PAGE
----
Fighting worm infections with a herb mixture

04-06-2008 | |
Fighting worm infections with a herb mixture

A non-pharmaceutical approach to worm control is especially valued by organic pig producers. Plant extracts have potential to help reduce worm infections, according to a new study from the Animal Sciences Group in the Netherlands.

The percentage of disapproved livers of growing and
finishing pigs has
been increased significantly during the last years.
In  organic pig farms, this 

percentage is often higher than in  conventional farms.
In most cases, disapproved livers are  the result of an infection with
Ascaris suum.
Usually, an  infection like this is treated or controlled by using 
conventional synthetic drugs belonging to the benzimidazoles, levamisole and
macrocyclic lactones. Organic farmers, however, prefer a non-pharmaceutical
approach to treat worms, in which phytotherapy could be a perspective
alternative.

 
Herb mixtures
An experiment was conducted to test herb
alternatives for the prevention and control of a mild infection of Ascaris
suum
in growing and finishing pigs. Two different herb mixtures were
tested. Feed was supplemented with 3% of a herb mixture, thereby adding 1%
Thymus vulgaris, 1% Melissa officinalis and 1% Echinacea purpurea to the diet,
or with 4% of a herb mixture, thereby adding the mentioned herbs plus 1%
Camellia sinensis (black tea) to the diet. Pigs were infected by 1,000 worm eggs
each. Comparatively, a negative control group (no treatment) and a positive
control group (treatment with conventional synthetic drug Flubendazole) were
included. The study was conducted with 32 young boars (average starter weight
was 24 kg) purchased from a SPF-pig farm. The pigs were monitored during 67 days
in the period December 2006 until February 2007. In this study, four
experimental treatments were compared:
 
Echinacea purpurea
was one of the extracts used in the herb mixture

 
1. Negative control: no treatment was applied to prevent or control an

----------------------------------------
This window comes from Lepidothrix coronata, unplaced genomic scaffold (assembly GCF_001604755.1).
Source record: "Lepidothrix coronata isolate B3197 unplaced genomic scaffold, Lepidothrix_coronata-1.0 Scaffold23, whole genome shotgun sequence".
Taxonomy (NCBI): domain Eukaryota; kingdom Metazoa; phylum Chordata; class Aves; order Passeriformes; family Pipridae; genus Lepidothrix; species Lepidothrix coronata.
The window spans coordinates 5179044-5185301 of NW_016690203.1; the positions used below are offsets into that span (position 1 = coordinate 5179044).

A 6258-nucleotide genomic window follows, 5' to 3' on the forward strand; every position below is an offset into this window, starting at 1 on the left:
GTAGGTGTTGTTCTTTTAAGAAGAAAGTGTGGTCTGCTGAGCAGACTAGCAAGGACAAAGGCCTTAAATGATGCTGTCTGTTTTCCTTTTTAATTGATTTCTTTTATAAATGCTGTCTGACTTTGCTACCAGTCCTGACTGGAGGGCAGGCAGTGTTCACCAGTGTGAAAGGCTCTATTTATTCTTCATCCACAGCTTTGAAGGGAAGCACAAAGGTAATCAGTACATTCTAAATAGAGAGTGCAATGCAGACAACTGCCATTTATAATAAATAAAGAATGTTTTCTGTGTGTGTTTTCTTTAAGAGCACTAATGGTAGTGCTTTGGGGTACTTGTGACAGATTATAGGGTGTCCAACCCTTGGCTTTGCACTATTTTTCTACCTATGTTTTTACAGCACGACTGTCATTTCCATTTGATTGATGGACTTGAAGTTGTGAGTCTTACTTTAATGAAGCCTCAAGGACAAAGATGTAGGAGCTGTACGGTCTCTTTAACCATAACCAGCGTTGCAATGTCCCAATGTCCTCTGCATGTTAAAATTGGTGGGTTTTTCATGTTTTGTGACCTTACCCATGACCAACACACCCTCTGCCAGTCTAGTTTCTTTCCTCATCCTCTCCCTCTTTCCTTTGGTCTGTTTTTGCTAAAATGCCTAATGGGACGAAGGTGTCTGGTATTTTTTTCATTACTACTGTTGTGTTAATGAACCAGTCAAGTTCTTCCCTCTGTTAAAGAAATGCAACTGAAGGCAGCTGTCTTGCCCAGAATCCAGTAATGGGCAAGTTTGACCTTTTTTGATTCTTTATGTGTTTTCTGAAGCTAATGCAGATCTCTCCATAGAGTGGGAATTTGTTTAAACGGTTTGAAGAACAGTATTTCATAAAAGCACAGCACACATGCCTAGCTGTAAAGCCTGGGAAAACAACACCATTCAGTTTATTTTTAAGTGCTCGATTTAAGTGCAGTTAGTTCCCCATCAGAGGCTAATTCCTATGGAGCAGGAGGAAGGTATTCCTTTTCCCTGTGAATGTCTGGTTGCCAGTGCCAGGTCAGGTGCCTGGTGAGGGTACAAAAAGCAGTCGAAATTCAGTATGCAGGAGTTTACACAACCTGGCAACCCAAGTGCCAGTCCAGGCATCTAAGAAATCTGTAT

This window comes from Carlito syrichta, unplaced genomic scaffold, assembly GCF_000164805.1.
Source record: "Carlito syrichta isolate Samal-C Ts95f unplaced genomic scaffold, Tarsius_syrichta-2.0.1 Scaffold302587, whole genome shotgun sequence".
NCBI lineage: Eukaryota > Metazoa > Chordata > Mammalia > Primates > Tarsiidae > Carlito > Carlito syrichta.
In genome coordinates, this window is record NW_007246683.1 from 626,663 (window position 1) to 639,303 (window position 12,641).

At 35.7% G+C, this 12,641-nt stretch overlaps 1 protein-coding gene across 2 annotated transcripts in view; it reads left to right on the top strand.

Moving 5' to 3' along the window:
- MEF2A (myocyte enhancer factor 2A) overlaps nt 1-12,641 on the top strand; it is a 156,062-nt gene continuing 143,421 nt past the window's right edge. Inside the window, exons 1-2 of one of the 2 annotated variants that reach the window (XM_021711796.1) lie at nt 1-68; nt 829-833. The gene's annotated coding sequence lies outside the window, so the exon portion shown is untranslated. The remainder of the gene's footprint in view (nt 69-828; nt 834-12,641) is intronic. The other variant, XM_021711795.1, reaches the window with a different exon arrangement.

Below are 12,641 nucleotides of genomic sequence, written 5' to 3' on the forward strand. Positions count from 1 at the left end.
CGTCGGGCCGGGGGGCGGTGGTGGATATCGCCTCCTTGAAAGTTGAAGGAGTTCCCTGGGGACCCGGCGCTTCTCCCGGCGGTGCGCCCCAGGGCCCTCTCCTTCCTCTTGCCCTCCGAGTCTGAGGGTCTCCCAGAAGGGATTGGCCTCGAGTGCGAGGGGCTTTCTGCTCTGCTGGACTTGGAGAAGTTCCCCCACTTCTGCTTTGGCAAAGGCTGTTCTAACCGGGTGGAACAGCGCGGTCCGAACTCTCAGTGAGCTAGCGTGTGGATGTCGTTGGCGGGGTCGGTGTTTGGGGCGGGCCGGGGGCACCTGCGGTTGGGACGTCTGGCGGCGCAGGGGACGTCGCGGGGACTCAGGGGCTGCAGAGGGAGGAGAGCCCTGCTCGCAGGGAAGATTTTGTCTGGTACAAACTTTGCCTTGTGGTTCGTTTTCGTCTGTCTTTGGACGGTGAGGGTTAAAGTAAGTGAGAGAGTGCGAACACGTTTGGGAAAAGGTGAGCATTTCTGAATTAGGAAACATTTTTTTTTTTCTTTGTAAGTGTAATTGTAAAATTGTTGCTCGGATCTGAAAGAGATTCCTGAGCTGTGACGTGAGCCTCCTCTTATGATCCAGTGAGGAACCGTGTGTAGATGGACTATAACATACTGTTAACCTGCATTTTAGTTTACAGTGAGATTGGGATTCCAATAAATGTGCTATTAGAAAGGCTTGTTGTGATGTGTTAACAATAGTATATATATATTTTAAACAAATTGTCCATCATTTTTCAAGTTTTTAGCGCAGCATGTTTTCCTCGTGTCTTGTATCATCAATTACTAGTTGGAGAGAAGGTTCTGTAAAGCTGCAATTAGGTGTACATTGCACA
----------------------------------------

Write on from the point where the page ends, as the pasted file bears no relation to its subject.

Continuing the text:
infection with Ascaris suum;
2. Positive control: pigs were treated
with a conventional anthelmintic (Flubendazole) one week before slaughter;
3.
3% herb mixture: pigs were fed a diet supplemented with a herb mixture;
4. 3%
herb mixture + 1% tea: pigs were fed a diet supplemented with a herb mixture (as
treatment 3) plus black tea.
 
Results
From this experiment it was concluded that a
diet with a herb mixture containing 1% Thymus vulgaris, 1% Melissa officinalis
and 1% Echinacea purpurea for growing and finishing pigs did not decrease the
number of pigs which are infected with Ascaris suum, but did reduce the
average number of worms in the gastro intestinal tract. The addition of 1% black
tea to this herb mixture did not result in a lower number of infected pigs and
also did not reduce the average number of worms in pigs. Flubendazole appeared
to be an effective deworming product. On organic farms with a low worm infection
probably a combination of a conventional synthetic drug and a diet with herb
mixture containing 1% Thymus vulgaris, 1% Melissa officinalis and 1% Echinacea
purpurea is an option. It depends on the level of worm infection whether it is
an opportunity to deworm sows, weaners and/or growing finishing pigs with a diet
containing the herb mixture to keep the level of Ascaris suum at an
acceptable low level. Based on this monitoring probably a strategy of varying
deworming with a synthetic drug and a diet with herb mixture can be developed
for the different categories of pigs.
 
Follow up
Further research to supply the herb mixture
(described in this article) to sows related to stage of pregnancy and weaners
related to age and feed intake, is desirable. Because the current study did not
show tremendous effects of the herb mixture on the reduction of worm infections,
a new project to investigate the individual effects of other herbs will be
carried out. Results of this follow-up trial are expected in May 2008.
 
For more information: Marinus.vankrimpen@wur.nl
 
Source:Feed Mix Vol 15 No 6
 
 

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